Jing Wong’s The Last Tycoon is a reasonable entertaining film. There are more than a few engaging sequences, though they are buried enough amongst many forgettable and vaguely familiar moments to make The Last Tycoon feel like the echo of better films from recent past. Despite a jarring editing style which jerks the audience back and forth in time, there are few surprises to be found and little distinctly memorable. With that being said, The Last Tycoon is still a reasonably entertaining film.
Action star Chow Yun-Fat plays the seasoned older version of the film’s main character, Cheng Daqi, and it almost feels as though the editing was a choice made in order to keep the film’s largest star equally dispersed amongst the narrative. First played by Huang Xiaoming, Daqi is a young man working for a fruit stand owner in the early 1920s when he is framed for murder and forced to flee to
where he becomes the right hand to a triad boss, Hong Shouting (Sammo Hung). Shanghai
He is forced to leave behind childhood sweetheart, Ye Zhiqui (Feng Wenjuan followed by Yuan Quan), only to meet up with her later in life as a powerful gangster. She is married to Mao Zai (Francis Ng) whose involvement in the battle against Japanese occupation doesn’t always take her best interest at heart. Daqi takes it upon himself to protect his long lost love, despite her marriage to another man, forcing him to risk all that he has for something he has lost. The film’s narrative actually shares a great deal with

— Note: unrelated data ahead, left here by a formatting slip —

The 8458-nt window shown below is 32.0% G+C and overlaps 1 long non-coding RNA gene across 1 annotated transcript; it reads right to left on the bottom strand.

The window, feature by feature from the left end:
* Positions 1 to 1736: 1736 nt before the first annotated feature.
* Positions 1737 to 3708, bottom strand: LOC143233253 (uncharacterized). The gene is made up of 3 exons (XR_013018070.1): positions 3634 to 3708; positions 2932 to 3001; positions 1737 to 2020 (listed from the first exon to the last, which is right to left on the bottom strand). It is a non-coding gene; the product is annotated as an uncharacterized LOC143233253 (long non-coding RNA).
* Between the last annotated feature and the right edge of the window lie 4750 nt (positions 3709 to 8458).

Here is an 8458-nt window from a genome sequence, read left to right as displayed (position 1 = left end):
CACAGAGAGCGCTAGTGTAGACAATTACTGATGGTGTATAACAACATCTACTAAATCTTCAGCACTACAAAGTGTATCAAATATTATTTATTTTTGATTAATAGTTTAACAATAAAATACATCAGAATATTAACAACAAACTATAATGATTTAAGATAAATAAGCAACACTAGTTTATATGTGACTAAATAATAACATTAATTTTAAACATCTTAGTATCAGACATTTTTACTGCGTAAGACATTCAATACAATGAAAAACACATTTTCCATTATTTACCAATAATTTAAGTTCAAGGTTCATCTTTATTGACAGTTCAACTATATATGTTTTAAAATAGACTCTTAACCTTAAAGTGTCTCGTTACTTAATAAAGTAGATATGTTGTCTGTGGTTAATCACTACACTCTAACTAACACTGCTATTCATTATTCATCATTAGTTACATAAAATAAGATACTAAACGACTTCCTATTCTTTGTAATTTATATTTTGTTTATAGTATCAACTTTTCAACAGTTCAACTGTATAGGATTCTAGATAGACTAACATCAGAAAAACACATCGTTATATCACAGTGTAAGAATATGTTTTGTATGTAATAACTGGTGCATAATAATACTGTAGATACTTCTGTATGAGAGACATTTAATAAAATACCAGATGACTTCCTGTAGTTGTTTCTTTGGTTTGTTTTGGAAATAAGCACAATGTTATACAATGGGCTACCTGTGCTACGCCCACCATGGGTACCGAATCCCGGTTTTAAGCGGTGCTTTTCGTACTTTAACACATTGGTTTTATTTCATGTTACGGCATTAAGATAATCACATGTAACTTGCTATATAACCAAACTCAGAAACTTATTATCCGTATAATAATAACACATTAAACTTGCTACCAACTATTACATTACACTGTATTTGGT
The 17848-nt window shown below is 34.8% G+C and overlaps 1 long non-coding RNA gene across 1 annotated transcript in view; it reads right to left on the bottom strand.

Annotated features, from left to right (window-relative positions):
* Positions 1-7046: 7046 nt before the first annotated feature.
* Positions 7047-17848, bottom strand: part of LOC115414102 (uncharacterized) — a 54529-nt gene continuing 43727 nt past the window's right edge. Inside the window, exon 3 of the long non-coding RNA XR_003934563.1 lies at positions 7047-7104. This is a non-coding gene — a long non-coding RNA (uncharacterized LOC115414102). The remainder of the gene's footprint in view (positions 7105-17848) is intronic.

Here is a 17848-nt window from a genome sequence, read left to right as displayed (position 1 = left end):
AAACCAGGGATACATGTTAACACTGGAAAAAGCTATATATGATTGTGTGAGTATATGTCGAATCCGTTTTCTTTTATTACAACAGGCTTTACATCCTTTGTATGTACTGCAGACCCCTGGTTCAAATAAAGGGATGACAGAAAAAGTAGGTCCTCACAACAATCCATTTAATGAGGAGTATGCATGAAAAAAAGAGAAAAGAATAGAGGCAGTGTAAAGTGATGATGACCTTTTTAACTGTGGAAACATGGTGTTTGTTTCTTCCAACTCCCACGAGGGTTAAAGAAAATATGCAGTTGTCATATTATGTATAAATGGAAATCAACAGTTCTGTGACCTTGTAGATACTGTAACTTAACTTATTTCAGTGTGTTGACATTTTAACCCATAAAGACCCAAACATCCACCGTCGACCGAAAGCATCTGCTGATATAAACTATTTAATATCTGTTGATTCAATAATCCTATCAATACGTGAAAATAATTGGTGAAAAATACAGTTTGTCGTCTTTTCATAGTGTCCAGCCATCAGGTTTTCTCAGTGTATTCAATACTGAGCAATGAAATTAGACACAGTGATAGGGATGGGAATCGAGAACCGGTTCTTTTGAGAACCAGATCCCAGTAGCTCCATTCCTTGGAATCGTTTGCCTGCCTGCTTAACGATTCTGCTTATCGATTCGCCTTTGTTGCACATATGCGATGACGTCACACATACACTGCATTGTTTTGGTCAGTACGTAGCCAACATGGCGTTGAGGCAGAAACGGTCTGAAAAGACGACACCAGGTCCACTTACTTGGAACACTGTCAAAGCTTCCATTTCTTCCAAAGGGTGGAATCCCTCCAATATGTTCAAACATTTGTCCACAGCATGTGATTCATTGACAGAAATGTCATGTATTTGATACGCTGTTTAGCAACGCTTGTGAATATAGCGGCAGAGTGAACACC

this does not help the film’s uneven editing. Casablanca
The Blu-ray release includes a making-of featurette and a trailer.
Entertainment Value: 7/10
Quality of Filmmaking: 6.5/10
Historical Significance: 5/10
Disc Features: 5/10